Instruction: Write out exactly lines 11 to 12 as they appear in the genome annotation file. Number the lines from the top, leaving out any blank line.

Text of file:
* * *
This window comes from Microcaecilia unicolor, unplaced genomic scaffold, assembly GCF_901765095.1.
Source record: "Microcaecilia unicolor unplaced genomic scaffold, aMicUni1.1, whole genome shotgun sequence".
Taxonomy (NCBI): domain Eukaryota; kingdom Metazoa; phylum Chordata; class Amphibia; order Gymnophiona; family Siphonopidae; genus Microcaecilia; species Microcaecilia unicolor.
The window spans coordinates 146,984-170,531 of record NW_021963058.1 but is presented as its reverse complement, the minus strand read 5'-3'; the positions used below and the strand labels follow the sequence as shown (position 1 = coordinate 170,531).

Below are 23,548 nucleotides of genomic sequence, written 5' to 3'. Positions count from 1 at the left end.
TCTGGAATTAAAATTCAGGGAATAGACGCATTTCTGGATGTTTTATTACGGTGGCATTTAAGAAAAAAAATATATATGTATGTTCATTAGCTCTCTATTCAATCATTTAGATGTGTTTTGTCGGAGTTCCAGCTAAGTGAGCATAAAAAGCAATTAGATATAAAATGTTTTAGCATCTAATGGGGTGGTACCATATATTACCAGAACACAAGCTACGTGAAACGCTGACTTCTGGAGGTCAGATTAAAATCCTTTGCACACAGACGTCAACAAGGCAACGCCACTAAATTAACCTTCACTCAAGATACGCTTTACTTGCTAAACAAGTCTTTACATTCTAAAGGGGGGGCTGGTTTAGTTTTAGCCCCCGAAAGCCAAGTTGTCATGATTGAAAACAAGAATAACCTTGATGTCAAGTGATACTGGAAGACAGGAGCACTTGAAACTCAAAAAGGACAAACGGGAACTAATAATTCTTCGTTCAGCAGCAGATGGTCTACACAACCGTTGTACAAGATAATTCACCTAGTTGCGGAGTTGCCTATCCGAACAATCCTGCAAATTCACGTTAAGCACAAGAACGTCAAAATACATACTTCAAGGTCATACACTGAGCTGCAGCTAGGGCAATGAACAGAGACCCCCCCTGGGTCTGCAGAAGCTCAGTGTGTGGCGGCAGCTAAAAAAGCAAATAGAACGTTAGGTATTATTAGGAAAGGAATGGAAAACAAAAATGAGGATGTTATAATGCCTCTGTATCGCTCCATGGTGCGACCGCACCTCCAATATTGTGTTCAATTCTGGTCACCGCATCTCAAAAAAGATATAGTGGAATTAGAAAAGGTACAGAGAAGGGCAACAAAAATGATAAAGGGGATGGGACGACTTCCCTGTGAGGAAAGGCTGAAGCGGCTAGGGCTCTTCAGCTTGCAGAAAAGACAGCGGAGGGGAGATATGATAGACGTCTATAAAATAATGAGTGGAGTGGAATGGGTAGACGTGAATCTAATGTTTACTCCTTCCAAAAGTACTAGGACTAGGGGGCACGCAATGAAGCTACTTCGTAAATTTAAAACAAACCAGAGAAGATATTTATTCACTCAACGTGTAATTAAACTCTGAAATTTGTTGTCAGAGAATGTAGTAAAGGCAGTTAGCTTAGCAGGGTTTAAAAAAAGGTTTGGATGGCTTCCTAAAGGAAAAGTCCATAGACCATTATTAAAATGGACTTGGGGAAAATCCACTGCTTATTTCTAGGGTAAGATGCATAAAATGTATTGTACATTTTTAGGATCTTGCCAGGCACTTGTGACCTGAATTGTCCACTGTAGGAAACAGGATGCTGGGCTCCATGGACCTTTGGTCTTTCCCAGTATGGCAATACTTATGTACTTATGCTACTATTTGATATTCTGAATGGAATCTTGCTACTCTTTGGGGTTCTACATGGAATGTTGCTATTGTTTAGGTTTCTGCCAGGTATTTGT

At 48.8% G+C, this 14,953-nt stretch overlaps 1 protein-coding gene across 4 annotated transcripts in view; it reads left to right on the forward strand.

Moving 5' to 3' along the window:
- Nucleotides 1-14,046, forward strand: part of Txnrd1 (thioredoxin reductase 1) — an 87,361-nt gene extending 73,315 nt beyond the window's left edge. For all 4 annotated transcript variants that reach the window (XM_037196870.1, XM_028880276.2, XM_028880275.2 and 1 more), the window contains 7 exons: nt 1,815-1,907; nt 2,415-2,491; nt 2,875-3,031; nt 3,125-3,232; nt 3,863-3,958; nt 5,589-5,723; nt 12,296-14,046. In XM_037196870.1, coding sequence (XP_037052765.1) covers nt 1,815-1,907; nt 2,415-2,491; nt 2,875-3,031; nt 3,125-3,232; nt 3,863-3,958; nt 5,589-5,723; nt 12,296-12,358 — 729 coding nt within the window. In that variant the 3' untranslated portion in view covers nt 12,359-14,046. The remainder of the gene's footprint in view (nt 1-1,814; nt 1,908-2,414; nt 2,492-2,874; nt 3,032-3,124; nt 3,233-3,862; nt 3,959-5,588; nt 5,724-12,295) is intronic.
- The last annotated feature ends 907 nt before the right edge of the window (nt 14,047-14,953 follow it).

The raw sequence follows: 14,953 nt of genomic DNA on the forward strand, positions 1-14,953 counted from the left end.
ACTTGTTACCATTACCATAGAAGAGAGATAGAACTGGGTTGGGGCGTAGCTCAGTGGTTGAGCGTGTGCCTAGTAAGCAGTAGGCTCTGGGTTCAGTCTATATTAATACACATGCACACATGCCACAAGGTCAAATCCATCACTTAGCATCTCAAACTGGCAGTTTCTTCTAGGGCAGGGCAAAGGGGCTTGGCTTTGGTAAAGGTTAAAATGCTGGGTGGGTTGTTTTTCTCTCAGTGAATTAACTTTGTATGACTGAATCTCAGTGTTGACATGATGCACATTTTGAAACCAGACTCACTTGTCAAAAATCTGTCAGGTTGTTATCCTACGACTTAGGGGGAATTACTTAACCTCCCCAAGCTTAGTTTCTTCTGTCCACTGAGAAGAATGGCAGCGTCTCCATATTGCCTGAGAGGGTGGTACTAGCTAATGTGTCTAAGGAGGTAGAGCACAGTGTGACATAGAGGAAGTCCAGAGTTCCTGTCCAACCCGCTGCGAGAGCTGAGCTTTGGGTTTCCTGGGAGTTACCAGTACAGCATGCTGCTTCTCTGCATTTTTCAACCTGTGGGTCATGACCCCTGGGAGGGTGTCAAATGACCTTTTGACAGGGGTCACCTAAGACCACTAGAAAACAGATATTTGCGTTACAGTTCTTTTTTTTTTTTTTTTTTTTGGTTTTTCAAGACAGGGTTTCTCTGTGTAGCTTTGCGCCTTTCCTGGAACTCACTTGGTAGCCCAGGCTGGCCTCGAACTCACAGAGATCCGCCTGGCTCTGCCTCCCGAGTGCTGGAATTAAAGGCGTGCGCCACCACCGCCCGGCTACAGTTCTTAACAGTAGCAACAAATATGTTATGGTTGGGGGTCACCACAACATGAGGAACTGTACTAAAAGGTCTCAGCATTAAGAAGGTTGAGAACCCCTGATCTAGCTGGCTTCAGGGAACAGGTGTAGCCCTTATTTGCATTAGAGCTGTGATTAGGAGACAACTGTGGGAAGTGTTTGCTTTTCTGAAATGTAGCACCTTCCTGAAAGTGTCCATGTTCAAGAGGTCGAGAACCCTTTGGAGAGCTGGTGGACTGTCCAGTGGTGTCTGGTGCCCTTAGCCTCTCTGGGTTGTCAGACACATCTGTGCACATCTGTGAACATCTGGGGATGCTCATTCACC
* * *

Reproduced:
The raw sequence follows: 14,953 nt of genomic DNA on the forward strand, positions 1-14,953 counted from the left end.
ACTTGTTACCATTACCATAGAAGAGAGATAGAACTGGGTTGGGGCGTAGCTCAGTGGTTGAGCGTGTGCCTAGTAAGCAGTAGGCTCTGGGTTCAGTCTATATTAATACACATGCACACATGCCACAAGGTCAAATCCATCACTTAGCATCTCAAACTGGCAGTTTCTTCTAGGGCAGGGCAAAGGGGCTTGGCTTTGGTAAAGGTTAAAATGCTGGGTGGGTTGTTTTTCTCTCAGTGAATTAACTTTGTATGACTGAATCTCAGTGTTGACATGATGCACATTTTGAAACCAGACTCACTTGTCAAAAATCTGTCAGGTTGTTATCCTACGACTTAGGGGGAATTACTTAACCTCCCCAAGCTTAGTTTCTTCTGTCCACTGAGAAGAATGGCAGCGTCTCCATATTGCCTGAGAGGGTGGTACTAGCTAATGTGTCTAAGGAGGTAGAGCACAGTGTGACATAGAGGAAGTCCAGAGTTCCTGTCCAACCCGCTGCGAGAGCTGAGCTTTGGGTTTCCTGGGAGTTACCAGTACAGCATGCTGCTTCTCTGCATTTTTCAACCTGTGGGTCATGACCCCTGGGAGGGTGTCAAATGACCTTTTGACAGGGGTCACCTAAGACCACTAGAAAACAGATATTTGCGTTACAGTTCTTTTTTTTTTTTTTTTTTTTGGTTTTTCAAGACAGGGTTTCTCTGTGTAGCTTTGCGCCTTTCCTGGAACTCACTTGGTAGCCCAGGCTGGCCTCGAACTCACAGAGATCCGCCTGGCTCTGCCTCCCGAGTGCTGGAATTAAAGGCGTGCGCCACCACCGCCCGGCTACAGTTCTTAACAGTAGCAACAAATATGTTATGGTTGGGGGTCACCACAACATGAGGAACTGTACTAAAAGGTCTCAGCATTAAGAAGGTTGAGAACCCCTGATCTAGCTGGCTTCAGGGAACAGGTGTAGCCCTTATTTGCATTAGAGCTGTGATTAGGAGACAACTGTGGGAAGTGTTTGCTTTTCTGAAATGTAGCACCTTCCTGAAAGTGTCCATGTTCAAGAGGTCGAGAACCCTTTGGAGAGCTGGTGGACTGTCCAGTGGTGTCTGGTGCCCTTAGCCTCTCTGGGTTGTCAGACACATCTGTGCACATCTGTGAACATCTGGGGATGCTCATTCACC